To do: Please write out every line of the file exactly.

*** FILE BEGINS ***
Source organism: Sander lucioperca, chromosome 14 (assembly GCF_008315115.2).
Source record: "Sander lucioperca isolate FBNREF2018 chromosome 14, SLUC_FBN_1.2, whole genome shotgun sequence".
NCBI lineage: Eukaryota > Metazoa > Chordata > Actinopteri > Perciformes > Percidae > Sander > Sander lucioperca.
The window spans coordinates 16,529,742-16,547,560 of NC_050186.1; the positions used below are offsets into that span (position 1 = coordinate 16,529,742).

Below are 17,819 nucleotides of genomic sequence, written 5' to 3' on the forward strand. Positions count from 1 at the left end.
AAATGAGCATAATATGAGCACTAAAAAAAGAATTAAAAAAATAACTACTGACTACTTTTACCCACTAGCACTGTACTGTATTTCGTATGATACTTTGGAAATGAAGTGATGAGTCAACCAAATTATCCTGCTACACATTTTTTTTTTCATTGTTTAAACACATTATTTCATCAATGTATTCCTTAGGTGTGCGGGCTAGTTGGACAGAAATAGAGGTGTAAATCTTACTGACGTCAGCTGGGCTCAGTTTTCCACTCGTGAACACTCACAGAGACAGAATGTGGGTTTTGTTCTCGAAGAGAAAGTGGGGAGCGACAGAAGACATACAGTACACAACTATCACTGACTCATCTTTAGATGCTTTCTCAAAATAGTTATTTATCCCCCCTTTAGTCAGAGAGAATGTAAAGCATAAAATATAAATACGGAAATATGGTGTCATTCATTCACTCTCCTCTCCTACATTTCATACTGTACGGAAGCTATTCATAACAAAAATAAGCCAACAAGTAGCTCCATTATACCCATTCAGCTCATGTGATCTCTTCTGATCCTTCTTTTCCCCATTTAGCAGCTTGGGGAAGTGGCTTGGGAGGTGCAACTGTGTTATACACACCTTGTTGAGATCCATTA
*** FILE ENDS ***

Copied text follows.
Source organism: Sander lucioperca, chromosome 14 (assembly GCF_008315115.2).
Source record: "Sander lucioperca isolate FBNREF2018 chromosome 14, SLUC_FBN_1.2, whole genome shotgun sequence".
NCBI lineage: Eukaryota > Metazoa > Chordata > Actinopteri > Perciformes > Percidae > Sander > Sander lucioperca.
The window spans coordinates 16,529,742-16,547,560 of NC_050186.1; the positions used below are offsets into that span (position 1 = coordinate 16,529,742).

Below are 17,819 nucleotides of genomic sequence, written 5' to 3' on the forward strand. Positions count from 1 at the left end.
AAATGAGCATAATATGAGCACTAAAAAAAGAATTAAAAAAATAACTACTGACTACTTTTACCCACTAGCACTGTACTGTATTTCGTATGATACTTTGGAAATGAAGTGATGAGTCAACCAAATTATCCTGCTACACATTTTTTTTTTCATTGTTTAAACACATTATTTCATCAATGTATTCCTTAGGTGTGCGGGCTAGTTGGACAGAAATAGAGGTGTAAATCTTACTGACGTCAGCTGGGCTCAGTTTTCCACTCGTGAACACTCACAGAGACAGAATGTGGGTTTTGTTCTCGAAGAGAAAGTGGGGAGCGACAGAAGACATACAGTACACAACTATCACTGACTCATCTTTAGATGCTTTCTCAAAATAGTTATTTATCCCCCCTTTAGTCAGAGAGAATGTAAAGCATAAAATATAAATACGGAAATATGGTGTCATTCATTCACTCTCCTCTCCTACATTTCATACTGTACGGAAGCTATTCATAACAAAAATAAGCCAACAAGTAGCTCCATTATACCCATTCAGCTCATGTGATCTCTTCTGATCCTTCTTTTCCCCATTTAGCAGCTTGGGGAAGTGGCTTGGGAGGTGCAACTGTGTTATACACACCTTGTTGAGATCCATTA